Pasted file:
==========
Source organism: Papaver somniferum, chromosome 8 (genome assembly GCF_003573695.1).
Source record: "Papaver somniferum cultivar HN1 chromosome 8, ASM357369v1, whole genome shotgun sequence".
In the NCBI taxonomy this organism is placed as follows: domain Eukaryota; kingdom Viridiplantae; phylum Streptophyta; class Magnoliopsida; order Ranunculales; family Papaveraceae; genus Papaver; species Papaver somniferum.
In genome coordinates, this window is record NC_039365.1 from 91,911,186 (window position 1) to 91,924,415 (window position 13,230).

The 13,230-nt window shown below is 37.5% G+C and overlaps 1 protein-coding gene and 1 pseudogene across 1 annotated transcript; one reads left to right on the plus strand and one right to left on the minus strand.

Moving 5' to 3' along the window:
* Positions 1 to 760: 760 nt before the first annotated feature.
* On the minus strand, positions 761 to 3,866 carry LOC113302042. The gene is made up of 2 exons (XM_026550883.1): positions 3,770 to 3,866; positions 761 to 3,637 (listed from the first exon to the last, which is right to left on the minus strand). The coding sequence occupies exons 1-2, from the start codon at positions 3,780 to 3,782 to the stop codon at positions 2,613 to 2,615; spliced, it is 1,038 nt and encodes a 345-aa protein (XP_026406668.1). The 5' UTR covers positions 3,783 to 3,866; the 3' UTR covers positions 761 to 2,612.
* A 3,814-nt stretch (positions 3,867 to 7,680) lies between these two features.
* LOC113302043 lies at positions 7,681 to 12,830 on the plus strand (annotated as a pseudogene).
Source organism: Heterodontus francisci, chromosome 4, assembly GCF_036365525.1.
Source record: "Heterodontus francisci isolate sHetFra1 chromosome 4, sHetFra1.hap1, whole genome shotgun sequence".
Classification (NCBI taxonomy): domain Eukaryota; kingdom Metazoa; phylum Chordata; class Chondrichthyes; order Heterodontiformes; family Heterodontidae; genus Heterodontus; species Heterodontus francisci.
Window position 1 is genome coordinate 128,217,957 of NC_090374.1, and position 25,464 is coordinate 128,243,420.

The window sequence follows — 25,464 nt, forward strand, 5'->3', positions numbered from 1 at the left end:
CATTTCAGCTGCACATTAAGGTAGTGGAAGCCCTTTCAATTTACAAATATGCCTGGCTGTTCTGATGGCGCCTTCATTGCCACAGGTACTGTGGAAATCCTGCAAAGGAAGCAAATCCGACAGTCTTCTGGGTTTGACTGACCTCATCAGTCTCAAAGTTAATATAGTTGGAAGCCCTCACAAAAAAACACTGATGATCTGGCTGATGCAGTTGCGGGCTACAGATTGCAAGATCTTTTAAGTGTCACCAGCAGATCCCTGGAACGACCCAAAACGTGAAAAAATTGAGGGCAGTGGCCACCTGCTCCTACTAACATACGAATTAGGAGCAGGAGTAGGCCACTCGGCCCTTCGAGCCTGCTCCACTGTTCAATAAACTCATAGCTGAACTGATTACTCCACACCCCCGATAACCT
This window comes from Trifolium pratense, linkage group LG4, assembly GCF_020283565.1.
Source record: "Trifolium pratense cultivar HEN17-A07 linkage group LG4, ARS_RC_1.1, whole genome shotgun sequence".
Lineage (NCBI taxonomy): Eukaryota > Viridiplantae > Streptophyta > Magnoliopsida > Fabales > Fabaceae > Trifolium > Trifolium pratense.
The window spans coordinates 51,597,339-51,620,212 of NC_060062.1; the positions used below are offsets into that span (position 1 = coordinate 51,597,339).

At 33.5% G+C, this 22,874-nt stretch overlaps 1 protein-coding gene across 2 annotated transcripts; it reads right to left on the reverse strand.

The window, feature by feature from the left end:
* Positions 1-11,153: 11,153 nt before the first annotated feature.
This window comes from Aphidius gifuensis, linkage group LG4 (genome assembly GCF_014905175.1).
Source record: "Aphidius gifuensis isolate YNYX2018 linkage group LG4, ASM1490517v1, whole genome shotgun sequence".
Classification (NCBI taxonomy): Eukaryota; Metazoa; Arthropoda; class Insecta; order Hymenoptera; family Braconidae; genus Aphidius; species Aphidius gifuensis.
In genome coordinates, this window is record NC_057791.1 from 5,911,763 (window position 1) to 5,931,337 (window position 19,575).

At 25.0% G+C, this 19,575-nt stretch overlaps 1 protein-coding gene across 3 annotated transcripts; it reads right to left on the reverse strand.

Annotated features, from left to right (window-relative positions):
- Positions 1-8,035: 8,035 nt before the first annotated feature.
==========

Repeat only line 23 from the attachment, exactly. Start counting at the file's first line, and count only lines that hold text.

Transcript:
* Positions 1-11,153: 11,153 nt before the first annotated feature.